If 'bounded by a surface' is the definition of body there cannot be an infinite body either intelligible or sensible.
Tragedy is an imitation not of men but of a life, an action
The greatest virtues are those which are most useful to other persons.
The true and the approximately true are apprehended by the same faculty; it may also be noted that men have a sufficient natural instinct for what is true, and usually do arrive at the truth. Hence the man who makes a good guess at truth is likely to make a good guess at probabilities.
Piety requires us to honor truth above our friends.
The physician heals, Nature makes well.
The light of the day is followed by night, as a shadow follows a body.
We cannot learn without pain
In cases of this sort, let us say adultery, rightness and wrongness do not depend on committing it with the right woman at the right time and in the right manner, but the mere fact of committing such action at all is to do wrong.
Men become richer not only by increasing their existing wealth but also by decreasing their expenditure.
Therefore, even the lover of myth is a philosopher; for myth is composed of wonder.
Pleasure in the job puts perfection in the work.
Good habits formed at youth make all the difference. Arist
Persuasion is effected through the medium of the hearers, when they shall have been brought to a state of excitement under the influence of speech; for we do not, when influenced by pain or joy, or partiality or dislike, award our decisions in the same way; about which means of persuasion alone, I d
What it lies in our power to do, it lies in our power not to do.
Anyone, without any great penetration, may distinguish the dispositions consequent on wealth; for its possessors are insolent and overbearing, from being tainted in a certain way by the getting of their wealth. For they are affected as though they possessed every good; since wealth is a sort of stan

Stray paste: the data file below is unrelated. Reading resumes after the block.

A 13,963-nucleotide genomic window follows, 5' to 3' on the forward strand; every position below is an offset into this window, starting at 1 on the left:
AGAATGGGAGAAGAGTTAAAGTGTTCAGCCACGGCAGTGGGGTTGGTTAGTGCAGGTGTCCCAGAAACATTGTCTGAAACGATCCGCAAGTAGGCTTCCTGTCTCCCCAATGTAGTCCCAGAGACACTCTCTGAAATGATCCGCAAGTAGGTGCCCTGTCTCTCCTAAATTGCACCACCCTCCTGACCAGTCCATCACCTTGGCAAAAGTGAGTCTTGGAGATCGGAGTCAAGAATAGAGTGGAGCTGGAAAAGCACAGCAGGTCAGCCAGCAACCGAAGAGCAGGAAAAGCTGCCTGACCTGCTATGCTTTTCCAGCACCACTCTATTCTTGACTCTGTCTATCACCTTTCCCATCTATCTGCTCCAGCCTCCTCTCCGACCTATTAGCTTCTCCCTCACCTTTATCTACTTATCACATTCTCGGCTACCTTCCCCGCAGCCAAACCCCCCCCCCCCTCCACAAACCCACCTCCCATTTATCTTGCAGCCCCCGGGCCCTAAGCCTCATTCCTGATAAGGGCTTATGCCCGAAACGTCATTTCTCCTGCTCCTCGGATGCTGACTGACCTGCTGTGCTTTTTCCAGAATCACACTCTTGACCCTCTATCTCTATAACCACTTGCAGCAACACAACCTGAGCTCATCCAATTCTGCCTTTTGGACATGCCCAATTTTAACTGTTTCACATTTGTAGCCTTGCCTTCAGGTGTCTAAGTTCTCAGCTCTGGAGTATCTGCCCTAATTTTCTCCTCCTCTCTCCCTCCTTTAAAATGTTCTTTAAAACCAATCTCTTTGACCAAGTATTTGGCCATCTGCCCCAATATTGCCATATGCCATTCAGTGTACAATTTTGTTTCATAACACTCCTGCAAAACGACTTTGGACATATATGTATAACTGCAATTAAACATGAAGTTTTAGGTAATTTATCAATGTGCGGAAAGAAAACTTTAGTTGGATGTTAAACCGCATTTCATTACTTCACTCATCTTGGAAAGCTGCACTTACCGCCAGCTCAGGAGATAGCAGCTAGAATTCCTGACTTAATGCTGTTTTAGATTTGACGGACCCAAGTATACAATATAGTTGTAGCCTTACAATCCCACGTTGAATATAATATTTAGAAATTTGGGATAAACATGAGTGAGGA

It is in justice that the ordering of society is centered.
Comedy aims at representing men as worse, Tragedy as better than in actual life.
Business or toil is merely utilitarian. It is necessary but does not enrich or ennoble a human life.
All men naturally desire knowledge. An indication of this is our esteem for the senses; for apart from their use we esteem them for their own sake, and most of all the sense of sight. Not only with a view to action, but even when no action is contemplated, we prefer sight, generally speaking, to all
I have gained this from philosophy: that I do without being commanded what others do only from fear of the law.
Republics decline into democracies and democracies degenerate into despotisms. Aristotl
He overcomes a stout enemy who overcomes his own anger.
Happiness is essentially perfect; so that the happy man requires in addition the goods of the body, external goods and the gifts of fortune, in order that his activity may not be impeded through lack of them.
For one swallow does not make a summer, nor does one day; and so too one day, or a short time, does not make a man blessed and happy.
Leisure of itself gives pleasure and happiness and enjoyment of life, which are experienced, not by the busy man, but by those who have leisure.
No one would choose a friendless existence on condition of having all the other things in the world.
What has soul in it differs from what has not, in that the former displays life. Now this word has more than one sense, and provided any one alone of these is found in a thing we say that thing is living. Living, that is, may mean thinking or perception or local movement and rest, or movement in the
Between friends there is no need of justice.
Art is a higher type of knowledge than experience.